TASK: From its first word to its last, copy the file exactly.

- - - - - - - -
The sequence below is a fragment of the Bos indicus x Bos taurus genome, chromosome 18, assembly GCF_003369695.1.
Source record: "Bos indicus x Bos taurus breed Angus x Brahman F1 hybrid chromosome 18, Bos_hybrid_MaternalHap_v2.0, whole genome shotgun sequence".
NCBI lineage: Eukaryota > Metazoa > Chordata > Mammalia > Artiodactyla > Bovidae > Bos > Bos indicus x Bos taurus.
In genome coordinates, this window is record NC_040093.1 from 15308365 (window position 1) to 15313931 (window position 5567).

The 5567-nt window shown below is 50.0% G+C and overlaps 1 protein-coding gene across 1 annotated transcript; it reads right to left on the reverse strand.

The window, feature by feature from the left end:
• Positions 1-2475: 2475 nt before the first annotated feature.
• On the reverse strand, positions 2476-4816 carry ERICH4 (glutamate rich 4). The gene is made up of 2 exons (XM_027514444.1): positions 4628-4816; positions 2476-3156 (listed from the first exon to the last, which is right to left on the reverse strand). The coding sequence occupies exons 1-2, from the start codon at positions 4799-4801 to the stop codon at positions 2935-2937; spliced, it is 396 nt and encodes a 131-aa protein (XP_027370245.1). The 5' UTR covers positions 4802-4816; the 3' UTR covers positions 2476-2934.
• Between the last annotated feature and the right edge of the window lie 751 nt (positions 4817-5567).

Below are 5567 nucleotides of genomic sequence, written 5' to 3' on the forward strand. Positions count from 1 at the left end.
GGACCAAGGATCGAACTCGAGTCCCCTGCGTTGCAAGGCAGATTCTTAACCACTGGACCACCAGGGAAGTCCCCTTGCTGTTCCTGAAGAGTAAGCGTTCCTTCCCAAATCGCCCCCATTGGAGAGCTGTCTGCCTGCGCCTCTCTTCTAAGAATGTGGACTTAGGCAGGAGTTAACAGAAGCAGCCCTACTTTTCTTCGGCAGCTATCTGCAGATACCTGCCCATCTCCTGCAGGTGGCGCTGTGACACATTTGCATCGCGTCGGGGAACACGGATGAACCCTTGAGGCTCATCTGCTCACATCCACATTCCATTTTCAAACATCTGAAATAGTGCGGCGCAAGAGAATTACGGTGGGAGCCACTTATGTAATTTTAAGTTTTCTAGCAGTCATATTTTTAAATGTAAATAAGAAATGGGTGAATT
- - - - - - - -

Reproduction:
The sequence below is a fragment of the Bos indicus x Bos taurus genome, chromosome 18, assembly GCF_003369695.1.
Source record: "Bos indicus x Bos taurus breed Angus x Brahman F1 hybrid chromosome 18, Bos_hybrid_MaternalHap_v2.0, whole genome shotgun sequence".
NCBI lineage: Eukaryota > Metazoa > Chordata > Mammalia > Artiodactyla > Bovidae > Bos > Bos indicus x Bos taurus.
In genome coordinates, this window is record NC_040093.1 from 15308365 (window position 1) to 15313931 (window position 5567).

The 5567-nt window shown below is 50.0% G+C and overlaps 1 protein-coding gene across 1 annotated transcript; it reads right to left on the reverse strand.

The window, feature by feature from the left end:
• Positions 1-2475: 2475 nt before the first annotated feature.
• On the reverse strand, positions 2476-4816 carry ERICH4 (glutamate rich 4). The gene is made up of 2 exons (XM_027514444.1): positions 4628-4816; positions 2476-3156 (listed from the first exon to the last, which is right to left on the reverse strand). The coding sequence occupies exons 1-2, from the start codon at positions 4799-4801 to the stop codon at positions 2935-2937; spliced, it is 396 nt and encodes a 131-aa protein (XP_027370245.1). The 5' UTR covers positions 4802-4816; the 3' UTR covers positions 2476-2934.
• Between the last annotated feature and the right edge of the window lie 751 nt (positions 4817-5567).

Below are 5567 nucleotides of genomic sequence, written 5' to 3' on the forward strand. Positions count from 1 at the left end.
GGACCAAGGATCGAACTCGAGTCCCCTGCGTTGCAAGGCAGATTCTTAACCACTGGACCACCAGGGAAGTCCCCTTGCTGTTCCTGAAGAGTAAGCGTTCCTTCCCAAATCGCCCCCATTGGAGAGCTGTCTGCCTGCGCCTCTCTTCTAAGAATGTGGACTTAGGCAGGAGTTAACAGAAGCAGCCCTACTTTTCTTCGGCAGCTATCTGCAGATACCTGCCCATCTCCTGCAGGTGGCGCTGTGACACATTTGCATCGCGTCGGGGAACACGGATGAACCCTTGAGGCTCATCTGCTCACATCCACATTCCATTTTCAAACATCTGAAATAGTGCGGCGCAAGAGAATTACGGTGGGAGCCACTTATGTAATTTTAAGTTTTCTAGCAGTCATATTTTTAAATGTAAATAAGAAATGGGTGAATT